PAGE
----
First of all, thank you guys so much for responding to our One Shots rallying cry and absolutely flooding us with screenshots! My cup overfloweth, and that's a delightful change of pace for this column. Even though we're quite literally set for months now, please keep sending in your favorite old or new screencaps!
To kick us off this week is Jerry, who's showing off how Anarchy Online can party down with the best of them: "This is Yardsale, a level 220 Trader, dancing with his trader pets in Borealis."
At first glance, I almost thought we were in the Matrix. But even with polygons so sharp that you can cut yourself on them, this title definitely has a style all its own. Hit the jump to see this and other wonders of the screenshotted world.
Any game that implements a player-generated content system runs the risk of creating a system that's more fun -- or more lucrative -- than the original game itself. Players of the now-sunsetted City of Heroes, for example, were forever finding ways to turn experience and currency gain within the player-content tool known as the Mission Architect to their advantage. Imagine designing a mission with mobs that deal nothing but fire damage, then bringing your fire Tanker with her anti-fire shields to blaze through a group's worth of mobs while soaking up the levels and loot. Overpowered? Most definitely. Fun? Frequently, especially when you just wanted to level up your 50th alt to get to the good powers. Exploitable? Some people did consider such activities to be expoits, and to pacify them, the developers brought so many nerfhammers down on the system that by the end, it was seldom used except by the most diehard storygoers.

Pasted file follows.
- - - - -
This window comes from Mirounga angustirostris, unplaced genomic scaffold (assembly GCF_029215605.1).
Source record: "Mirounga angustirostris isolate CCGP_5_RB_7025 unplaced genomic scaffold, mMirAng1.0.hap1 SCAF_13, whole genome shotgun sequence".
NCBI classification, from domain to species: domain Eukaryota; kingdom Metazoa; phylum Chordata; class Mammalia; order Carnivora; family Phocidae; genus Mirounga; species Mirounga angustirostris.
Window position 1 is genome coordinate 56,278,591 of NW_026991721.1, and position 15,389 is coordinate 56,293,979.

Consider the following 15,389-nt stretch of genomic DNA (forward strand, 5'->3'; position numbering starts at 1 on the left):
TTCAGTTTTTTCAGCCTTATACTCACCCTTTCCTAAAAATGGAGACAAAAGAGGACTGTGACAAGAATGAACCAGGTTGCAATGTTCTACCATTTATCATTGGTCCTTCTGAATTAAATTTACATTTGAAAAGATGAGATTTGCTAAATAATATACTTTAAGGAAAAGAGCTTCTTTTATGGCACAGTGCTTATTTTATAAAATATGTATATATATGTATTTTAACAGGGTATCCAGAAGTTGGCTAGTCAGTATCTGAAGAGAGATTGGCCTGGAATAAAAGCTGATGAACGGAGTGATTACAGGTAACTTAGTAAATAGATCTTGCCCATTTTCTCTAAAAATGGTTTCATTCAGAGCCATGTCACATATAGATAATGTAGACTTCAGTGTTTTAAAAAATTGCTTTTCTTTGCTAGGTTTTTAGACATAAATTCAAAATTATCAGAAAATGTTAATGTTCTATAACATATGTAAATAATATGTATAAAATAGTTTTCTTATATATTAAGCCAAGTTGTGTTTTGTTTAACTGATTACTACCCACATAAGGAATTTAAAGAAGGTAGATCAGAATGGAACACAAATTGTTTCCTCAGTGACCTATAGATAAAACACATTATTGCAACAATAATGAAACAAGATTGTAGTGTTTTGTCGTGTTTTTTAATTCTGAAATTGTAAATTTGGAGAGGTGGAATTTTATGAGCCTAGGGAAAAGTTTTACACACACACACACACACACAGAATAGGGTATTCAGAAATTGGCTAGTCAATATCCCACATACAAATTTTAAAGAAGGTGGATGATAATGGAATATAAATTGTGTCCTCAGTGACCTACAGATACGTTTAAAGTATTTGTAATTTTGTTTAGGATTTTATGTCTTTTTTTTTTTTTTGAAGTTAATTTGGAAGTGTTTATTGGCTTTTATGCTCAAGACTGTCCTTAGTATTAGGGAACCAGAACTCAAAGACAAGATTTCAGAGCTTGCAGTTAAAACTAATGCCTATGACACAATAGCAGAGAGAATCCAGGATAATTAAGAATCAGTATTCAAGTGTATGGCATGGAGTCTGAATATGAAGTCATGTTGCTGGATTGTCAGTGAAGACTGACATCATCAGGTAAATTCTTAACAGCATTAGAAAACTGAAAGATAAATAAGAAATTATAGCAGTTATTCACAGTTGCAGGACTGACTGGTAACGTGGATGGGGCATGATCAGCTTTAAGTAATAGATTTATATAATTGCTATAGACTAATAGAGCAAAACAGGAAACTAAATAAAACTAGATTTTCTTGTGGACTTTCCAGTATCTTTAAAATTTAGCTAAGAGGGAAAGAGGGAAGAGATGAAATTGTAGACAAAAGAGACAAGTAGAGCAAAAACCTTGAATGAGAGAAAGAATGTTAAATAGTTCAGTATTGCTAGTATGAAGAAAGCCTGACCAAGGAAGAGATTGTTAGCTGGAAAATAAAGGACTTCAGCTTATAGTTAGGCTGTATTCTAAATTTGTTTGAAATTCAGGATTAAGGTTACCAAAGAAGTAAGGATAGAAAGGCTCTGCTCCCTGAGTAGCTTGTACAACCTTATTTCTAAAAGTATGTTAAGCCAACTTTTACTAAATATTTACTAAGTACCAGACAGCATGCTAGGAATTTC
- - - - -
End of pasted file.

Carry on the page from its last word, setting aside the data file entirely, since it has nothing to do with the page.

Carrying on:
This same battle is now being wagedon theforums of Neverwinter, which game will also implement a player-generated content system that allows participants to design and play each other's missions. Cryptic plans to curtail potential powergaming by limiting rewards earned through the tool, but there's always a danger of limiting rewards so much they're not worth the bother. Today, let's discuss what you think about the potential dangers of PGC. Are powergaming and farming acceptable uses of PGC tools like the Foundry? Do you prefer studios crack down hard on people who aren't doing it the "right" way? Or do you have a different solution?
Every morning, the Massively bloggers probe the minds of their readers with deep, thought-provoking questions about that most serious of topics: massively online gaming. We crave your opinions, so grab your caffeinated beverage of choice and chime in on today's Daily Grind!
Welcome back to Ask Massively. This week, I'd like to address a common gripe about Massively's coverage of sunsetted games -- specifically, City of Heroes. Even before the game closed down, some commenters were expressing annoyance that we were daring to cover the closure. Now that it's gone, these same commenters are irate at the fact that we didn't seal up the coffin and pretend that the whole thing never happened.